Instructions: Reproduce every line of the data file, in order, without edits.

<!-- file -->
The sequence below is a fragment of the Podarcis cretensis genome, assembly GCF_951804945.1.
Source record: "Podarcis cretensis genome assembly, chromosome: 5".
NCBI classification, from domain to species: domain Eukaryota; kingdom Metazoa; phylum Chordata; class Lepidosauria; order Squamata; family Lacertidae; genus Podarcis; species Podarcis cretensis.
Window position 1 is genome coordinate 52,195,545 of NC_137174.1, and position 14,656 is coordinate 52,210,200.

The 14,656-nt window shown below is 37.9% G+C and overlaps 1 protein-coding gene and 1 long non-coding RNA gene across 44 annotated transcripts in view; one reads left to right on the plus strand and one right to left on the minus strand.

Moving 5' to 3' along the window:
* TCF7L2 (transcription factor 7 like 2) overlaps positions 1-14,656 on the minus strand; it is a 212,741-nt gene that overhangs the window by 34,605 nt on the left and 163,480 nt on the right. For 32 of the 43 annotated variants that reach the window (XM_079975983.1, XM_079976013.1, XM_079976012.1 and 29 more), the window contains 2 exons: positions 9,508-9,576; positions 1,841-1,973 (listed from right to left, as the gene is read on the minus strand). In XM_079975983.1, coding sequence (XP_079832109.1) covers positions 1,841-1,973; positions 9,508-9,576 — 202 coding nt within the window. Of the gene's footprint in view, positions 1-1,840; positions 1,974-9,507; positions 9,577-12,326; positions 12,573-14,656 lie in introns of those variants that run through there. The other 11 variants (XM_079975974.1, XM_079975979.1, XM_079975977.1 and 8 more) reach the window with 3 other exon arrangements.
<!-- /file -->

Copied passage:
The sequence below is a fragment of the Podarcis cretensis genome, assembly GCF_951804945.1.
Source record: "Podarcis cretensis genome assembly, chromosome: 5".
NCBI classification, from domain to species: domain Eukaryota; kingdom Metazoa; phylum Chordata; class Lepidosauria; order Squamata; family Lacertidae; genus Podarcis; species Podarcis cretensis.
Window position 1 is genome coordinate 52,195,545 of NC_137174.1, and position 14,656 is coordinate 52,210,200.

The 14,656-nt window shown below is 37.9% G+C and overlaps 1 protein-coding gene and 1 long non-coding RNA gene across 44 annotated transcripts in view; one reads left to right on the plus strand and one right to left on the minus strand.

Moving 5' to 3' along the window:
* TCF7L2 (transcription factor 7 like 2) overlaps positions 1-14,656 on the minus strand; it is a 212,741-nt gene that overhangs the window by 34,605 nt on the left and 163,480 nt on the right. For 32 of the 43 annotated variants that reach the window (XM_079975983.1, XM_079976013.1, XM_079976012.1 and 29 more), the window contains 2 exons: positions 9,508-9,576; positions 1,841-1,973 (listed from right to left, as the gene is read on the minus strand). In XM_079975983.1, coding sequence (XP_079832109.1) covers positions 1,841-1,973; positions 9,508-9,576 — 202 coding nt within the window. Of the gene's footprint in view, positions 1-1,840; positions 1,974-9,507; positions 9,577-12,326; positions 12,573-14,656 lie in introns of those variants that run through there. The other 11 variants (XM_079975974.1, XM_079975979.1, XM_079975977.1 and 8 more) reach the window with 3 other exon arrangements.